This chapter is structured as a collection of “evidence.” The first piece of evidence comes from Richard Thinbill, who says, “We called him Sorcerer.” The next pieces of evidence are related to John’s love for magic and magic tricks: a photograph of John as a child, holding a wand, a quote from Eleanor about how he used to practice magic for hours, and a list of childish tricks he owned as a child. Patricia Hood, Kathy’s sister, says that Kathy was sometimes scared of John.
We ended the previous chapter by noting John’s propensity for deception. Here, O’Brien gives us evidence—a history, even—of his deception. This takes us back to his childhood, when he performed innocent tricks for his mother. Clearly, John’s love for magic as a child followed him for years afterwards—hence his nickname, and, it’s implied, the fear he inspires in Kathy.
The narrator quotes other books, such as The Crying of Lot 49, by Thomas Pynchon, and academic texts on trauma and paranoia. The Pynchon passage describes how a woman who lives in a constant state of fear and paranoia eventually realizes that the fear is all in her mind. To alleviate the fear, she does a great number of things, including getting married. The academic sources describe how armed combat almost always leads to trauma. Talking about trauma means talking about the evil of human nature.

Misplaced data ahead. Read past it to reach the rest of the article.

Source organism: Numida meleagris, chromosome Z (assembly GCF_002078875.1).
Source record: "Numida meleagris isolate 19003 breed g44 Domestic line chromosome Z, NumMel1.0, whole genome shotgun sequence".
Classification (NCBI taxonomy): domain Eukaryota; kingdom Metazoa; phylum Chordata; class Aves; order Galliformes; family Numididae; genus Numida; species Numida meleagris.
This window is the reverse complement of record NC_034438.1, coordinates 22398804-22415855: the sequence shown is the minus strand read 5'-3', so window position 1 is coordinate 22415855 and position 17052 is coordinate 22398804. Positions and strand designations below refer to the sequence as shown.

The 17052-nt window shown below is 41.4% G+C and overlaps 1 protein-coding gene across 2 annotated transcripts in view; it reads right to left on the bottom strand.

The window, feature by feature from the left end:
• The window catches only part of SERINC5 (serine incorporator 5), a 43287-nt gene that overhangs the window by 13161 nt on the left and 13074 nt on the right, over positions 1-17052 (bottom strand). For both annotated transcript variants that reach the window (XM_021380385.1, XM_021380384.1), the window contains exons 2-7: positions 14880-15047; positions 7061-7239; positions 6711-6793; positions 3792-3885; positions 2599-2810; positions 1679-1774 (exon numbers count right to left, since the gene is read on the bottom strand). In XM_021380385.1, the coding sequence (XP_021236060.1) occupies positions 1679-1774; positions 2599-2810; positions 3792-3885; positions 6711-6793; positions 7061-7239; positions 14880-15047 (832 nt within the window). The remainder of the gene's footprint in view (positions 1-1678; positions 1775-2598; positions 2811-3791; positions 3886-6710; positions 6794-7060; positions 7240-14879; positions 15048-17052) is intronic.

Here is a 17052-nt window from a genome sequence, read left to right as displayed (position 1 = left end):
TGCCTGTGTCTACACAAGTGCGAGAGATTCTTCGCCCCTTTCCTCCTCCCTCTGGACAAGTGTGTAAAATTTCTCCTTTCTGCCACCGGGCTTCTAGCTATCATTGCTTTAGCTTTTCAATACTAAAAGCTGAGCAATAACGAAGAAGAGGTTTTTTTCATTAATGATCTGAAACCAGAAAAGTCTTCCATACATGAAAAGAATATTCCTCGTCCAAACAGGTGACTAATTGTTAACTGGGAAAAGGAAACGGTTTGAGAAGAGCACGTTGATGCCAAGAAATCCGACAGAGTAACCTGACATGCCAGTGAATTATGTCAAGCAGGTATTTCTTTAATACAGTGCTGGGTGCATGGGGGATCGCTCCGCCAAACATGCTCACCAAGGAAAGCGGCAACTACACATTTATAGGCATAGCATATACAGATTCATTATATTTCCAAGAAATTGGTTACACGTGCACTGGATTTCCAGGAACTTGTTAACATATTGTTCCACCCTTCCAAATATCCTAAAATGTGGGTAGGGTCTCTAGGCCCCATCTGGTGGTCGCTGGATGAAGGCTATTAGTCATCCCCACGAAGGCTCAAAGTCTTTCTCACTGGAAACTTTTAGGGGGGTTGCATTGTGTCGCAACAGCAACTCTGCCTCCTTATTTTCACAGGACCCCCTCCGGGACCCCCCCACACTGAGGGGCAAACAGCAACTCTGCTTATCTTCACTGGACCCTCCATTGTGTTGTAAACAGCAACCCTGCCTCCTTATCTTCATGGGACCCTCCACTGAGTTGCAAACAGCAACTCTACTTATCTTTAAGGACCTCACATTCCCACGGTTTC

Pynchon (himself a notoriously deceptive, reclusive author) describes how women make peace with their own insecurity. Perhaps this explains why Kathy married John—despite John’s mysteriousness, marrying him was preferably to dealing with her problems on her own. The information about trauma establishes an important theme in the novel—human nature, and our capacity for evil.
Eleanor says that John was always well behaved as a child. John’s service in the war had a big effect on his personality, she admits, but it’s “too easy” to say that the war made him who he is. Tony Carbo imagines that magic and politics were one and the same for John. Other sources, taken from the memoirs or biographies of American politicians like Lyndon B. Johnson, Woodrow Wilson, and Richard Nixon, describe how great politicians were motivated by boundless love—for their families, for their constituents—but also that their lives seemed to lack love.
These quotes help to explain how John became the man he is, yet they also acknowledge the limitations of these kinds of explanations. No one thing can explain John—not his experiences in war and not his family situation. Nevertheless, it’s important to keep in mind that politicians like John are often influenced by their relationships with family members. We can acknowledge that John’s father played an important part in his development, so long as we don’t get carried away and treat his father as the “skeleton key” to understanding John. And further, we should recognize that many other characters do try to understand each other using these sorts of “skeleton keys,” which basically means that no one really understands each other.
Ruth Rasmussen says that John threw away a perfectly good teakettle. Vincent Pearson, a part-time detective, insists that John “did something ugly,” but Arthur Lux, the sheriff, insists that Vincent is only a “theory man”—Arthur, who deals in facts, concludes that John’s case is “wide open.”
The mention of the teakettle is a god example of a “Chekhov’s Pistol”—a piece of information that seems ordinary, but which will clearly turn out to be important, by virtue of being mentioned at all. Lux’s comment about Vincent illustrates the tension between theory and fact. O’Brien will rely on both to reconstruct what happened to Kathy.